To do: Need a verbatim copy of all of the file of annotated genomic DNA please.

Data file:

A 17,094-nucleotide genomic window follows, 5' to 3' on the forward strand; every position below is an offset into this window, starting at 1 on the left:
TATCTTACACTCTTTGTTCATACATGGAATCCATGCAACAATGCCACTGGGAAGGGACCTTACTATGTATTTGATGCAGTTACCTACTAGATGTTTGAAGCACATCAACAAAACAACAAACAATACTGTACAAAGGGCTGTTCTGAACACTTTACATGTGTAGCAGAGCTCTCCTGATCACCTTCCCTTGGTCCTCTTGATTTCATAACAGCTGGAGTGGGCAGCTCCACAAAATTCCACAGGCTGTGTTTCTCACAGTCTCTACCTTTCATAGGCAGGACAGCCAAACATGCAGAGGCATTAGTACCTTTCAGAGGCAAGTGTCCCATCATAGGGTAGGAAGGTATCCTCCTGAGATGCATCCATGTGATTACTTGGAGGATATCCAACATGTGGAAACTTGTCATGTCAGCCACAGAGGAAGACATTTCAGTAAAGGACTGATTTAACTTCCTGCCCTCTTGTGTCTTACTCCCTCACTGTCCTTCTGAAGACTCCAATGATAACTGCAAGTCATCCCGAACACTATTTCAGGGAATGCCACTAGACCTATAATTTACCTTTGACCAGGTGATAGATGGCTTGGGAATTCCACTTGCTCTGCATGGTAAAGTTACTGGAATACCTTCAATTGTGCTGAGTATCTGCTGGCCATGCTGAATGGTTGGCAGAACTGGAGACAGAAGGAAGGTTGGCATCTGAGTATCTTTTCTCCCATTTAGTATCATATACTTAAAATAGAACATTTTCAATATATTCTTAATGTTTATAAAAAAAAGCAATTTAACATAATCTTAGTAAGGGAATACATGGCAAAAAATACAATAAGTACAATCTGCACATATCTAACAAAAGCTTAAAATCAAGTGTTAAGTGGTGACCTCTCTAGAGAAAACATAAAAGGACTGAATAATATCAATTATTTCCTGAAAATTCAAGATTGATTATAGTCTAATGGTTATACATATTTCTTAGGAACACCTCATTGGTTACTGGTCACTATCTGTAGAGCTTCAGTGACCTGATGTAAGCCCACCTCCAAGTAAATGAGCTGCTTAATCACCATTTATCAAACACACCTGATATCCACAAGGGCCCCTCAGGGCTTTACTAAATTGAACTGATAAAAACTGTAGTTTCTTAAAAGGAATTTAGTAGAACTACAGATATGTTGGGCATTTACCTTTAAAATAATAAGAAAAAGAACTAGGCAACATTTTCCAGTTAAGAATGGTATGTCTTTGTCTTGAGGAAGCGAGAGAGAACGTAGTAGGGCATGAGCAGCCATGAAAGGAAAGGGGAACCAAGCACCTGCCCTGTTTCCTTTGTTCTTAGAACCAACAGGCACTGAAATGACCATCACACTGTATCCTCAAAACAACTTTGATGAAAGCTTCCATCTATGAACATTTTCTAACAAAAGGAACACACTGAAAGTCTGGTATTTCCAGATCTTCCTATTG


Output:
A 17,094-nucleotide genomic window follows, 5' to 3' on the forward strand; every position below is an offset into this window, starting at 1 on the left:
TATCTTACACTCTTTGTTCATACATGGAATCCATGCAACAATGCCACTGGGAAGGGACCTTACTATGTATTTGATGCAGTTACCTACTAGATGTTTGAAGCACATCAACAAAACAACAAACAATACTGTACAAAGGGCTGTTCTGAACACTTTACATGTGTAGCAGAGCTCTCCTGATCACCTTCCCTTGGTCCTCTTGATTTCATAACAGCTGGAGTGGGCAGCTCCACAAAATTCCACAGGCTGTGTTTCTCACAGTCTCTACCTTTCATAGGCAGGACAGCCAAACATGCAGAGGCATTAGTACCTTTCAGAGGCAAGTGTCCCATCATAGGGTAGGAAGGTATCCTCCTGAGATGCATCCATGTGATTACTTGGAGGATATCCAACATGTGGAAACTTGTCATGTCAGCCACAGAGGAAGACATTTCAGTAAAGGACTGATTTAACTTCCTGCCCTCTTGTGTCTTACTCCCTCACTGTCCTTCTGAAGACTCCAATGATAACTGCAAGTCATCCCGAACACTATTTCAGGGAATGCCACTAGACCTATAATTTACCTTTGACCAGGTGATAGATGGCTTGGGAATTCCACTTGCTCTGCATGGTAAAGTTACTGGAATACCTTCAATTGTGCTGAGTATCTGCTGGCCATGCTGAATGGTTGGCAGAACTGGAGACAGAAGGAAGGTTGGCATCTGAGTATCTTTTCTCCCATTTAGTATCATATACTTAAAATAGAACATTTTCAATATATTCTTAATGTTTATAAAAAAAAGCAATTTAACATAATCTTAGTAAGGGAATACATGGCAAAAAATACAATAAGTACAATCTGCACATATCTAACAAAAGCTTAAAATCAAGTGTTAAGTGGTGACCTCTCTAGAGAAAACATAAAAGGACTGAATAATATCAATTATTTCCTGAAAATTCAAGATTGATTATAGTCTAATGGTTATACATATTTCTTAGGAACACCTCATTGGTTACTGGTCACTATCTGTAGAGCTTCAGTGACCTGATGTAAGCCCACCTCCAAGTAAATGAGCTGCTTAATCACCATTTATCAAACACACCTGATATCCACAAGGGCCCCTCAGGGCTTTACTAAATTGAACTGATAAAAACTGTAGTTTCTTAAAAGGAATTTAGTAGAACTACAGATATGTTGGGCATTTACCTTTAAAATAATAAGAAAAAGAACTAGGCAACATTTTCCAGTTAAGAATGGTATGTCTTTGTCTTGAGGAAGCGAGAGAGAACGTAGTAGGGCATGAGCAGCCATGAAAGGAAAGGGGAACCAAGCACCTGCCCTGTTTCCTTTGTTCTTAGAACCAACAGGCACTGAAATGACCATCACACTGTATCCTCAAAACAACTTTGATGAAAGCTTCCATCTATGAACATTTTCTAACAAAAGGAACACACTGAAAGTCTGGTATTTCCAGATCTTCCTATTG